Sub-millisecond ligand probing of cell receptors with multiple solution exchange

Abstract

The accurate knowledge of receptor kinetics is crucial to our understanding of cell signal transduction in general and neural function in particular. The classical technique of probing membrane receptors on a millisecond scale involves placing a recording micropipette with a membrane patch in front of a double-barrel (θ-glass) application pipette mounted on a piezo actuator. Driven by electric pulses, the actuator can rapidly shift the θ-glass pipette tip, thus exposing the target receptors to alternating ligand solutions. However, membrane patches survive for only a few minutes, thus normally restricting such experiments to a single-application protocol. In order to overcome this deficiency, we have introduced pressurized supply microcircuits in the θ-glass channels, thus enabling repeated replacement of application solutions within 10–15 s. This protocol, which has been validated in our recent studies and takes 20–60 min to implement, allows the characterization of ligand-receptor interactions with high sensitivity, thereby also enabling a powerful paired-sample statistical design.

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Figure 1: Preparation of the rapid solution application pipette for RASE.
Figure 2: The arrangement of multiple solution supply and exchange.
Figure 3: Calibration and adjustment of rapid solution application.
Figure 4: Examples of protocol implementation in single-channel recordings and in dose-response rapid receptor probing.
Figure 5: Examples of protocol implementations in testing mGuR-NMDAR interaction on the millisecond time scale.

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Acknowledgements

This work was supported by the Wellcome Trust, Medical Research Council (UK), the European Research Council (Advanced Grant), the European Commission COST Action BM1001 ECMNet, and the Biology and Biotechnology Research Council (UK).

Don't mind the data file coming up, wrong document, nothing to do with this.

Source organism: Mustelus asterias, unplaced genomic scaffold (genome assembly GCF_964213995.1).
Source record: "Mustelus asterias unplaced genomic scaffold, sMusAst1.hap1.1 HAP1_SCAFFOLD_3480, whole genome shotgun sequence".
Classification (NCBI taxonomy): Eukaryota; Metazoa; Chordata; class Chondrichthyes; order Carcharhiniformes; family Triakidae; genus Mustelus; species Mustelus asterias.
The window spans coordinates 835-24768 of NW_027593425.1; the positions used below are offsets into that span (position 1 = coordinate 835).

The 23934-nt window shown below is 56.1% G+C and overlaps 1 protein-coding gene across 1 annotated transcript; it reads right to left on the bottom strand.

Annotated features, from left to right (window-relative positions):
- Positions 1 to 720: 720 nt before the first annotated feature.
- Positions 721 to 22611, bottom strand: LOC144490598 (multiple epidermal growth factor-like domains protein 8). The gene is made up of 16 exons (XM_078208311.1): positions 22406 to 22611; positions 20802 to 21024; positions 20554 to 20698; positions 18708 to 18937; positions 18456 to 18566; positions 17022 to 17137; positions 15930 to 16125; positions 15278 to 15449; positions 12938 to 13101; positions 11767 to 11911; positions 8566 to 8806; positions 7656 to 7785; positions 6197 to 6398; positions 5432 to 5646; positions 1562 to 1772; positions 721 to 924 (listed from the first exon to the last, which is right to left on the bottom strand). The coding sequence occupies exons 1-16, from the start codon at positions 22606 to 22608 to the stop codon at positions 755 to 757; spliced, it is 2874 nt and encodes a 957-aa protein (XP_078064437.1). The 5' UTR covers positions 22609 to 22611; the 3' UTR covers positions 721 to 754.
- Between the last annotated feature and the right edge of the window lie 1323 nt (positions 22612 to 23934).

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Authors

Contributions

S.S. carried out the experimental studies; D.A.R. and S.S. designed the protocol, analyzed the data and wrote the paper.

Corresponding authors

Correspondence to Sergiy Sylantyev or Dmitri A Rusakov.

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The authors declare no competing financial interests.

Supplementary information

Calibration of the rapid solution application pipette with an open patch electrode.

The recording (Video 1) starts with the right and left θ-glass pipette channels ejecting distilled water and ACSF, respectively. The stream boundaries and the interface can be seen as image (phase) contrast. Solutions are swapped at three time points (min: sec): 1:11, 1:50 and 2:34. Starting from the 2:34 time point both channels eject ACSF (yielding an invisible interface and boundaries). Note that because of a reclined position of the pipette holder (Fig. 2c) the θ-glass pipette tip is out of focus when the recording pipette tip is in focus. The piezo-driven θ-glass pipette movements are not visible because they are too fast (150-200 μs) to be captured using the standard 24 frames per second rate of video recording. (AVI 5411 kb)

Preparing an outside-out patch for the RASE protocol.

The pulling of an outside-out patch and transferring the patch pipette to the optimised XYZ position of the tip, as determined during the preceding calibration procedure. An acute cerebellar slice experiment, see 20 for details. (AVI 12629 kb)

The RASE protocol applied to the nucleated patch pulled from the same cell as an outside-out patch.

The pulling of a nucleated patch from the same cell as that used in Supplementary Video 2, also depicting pipette positioning and the beginning of ligand application. An acute cerebellar slice experiment, see 20 for details. (AVI 17558 kb)

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Sylantyev, S., Rusakov, D. Sub-millisecond ligand probing of cell receptors with multiple solution exchange. Nat Protoc 8, 1299–1306 (2013). https://doi.org/10.1038/nprot.2013.075

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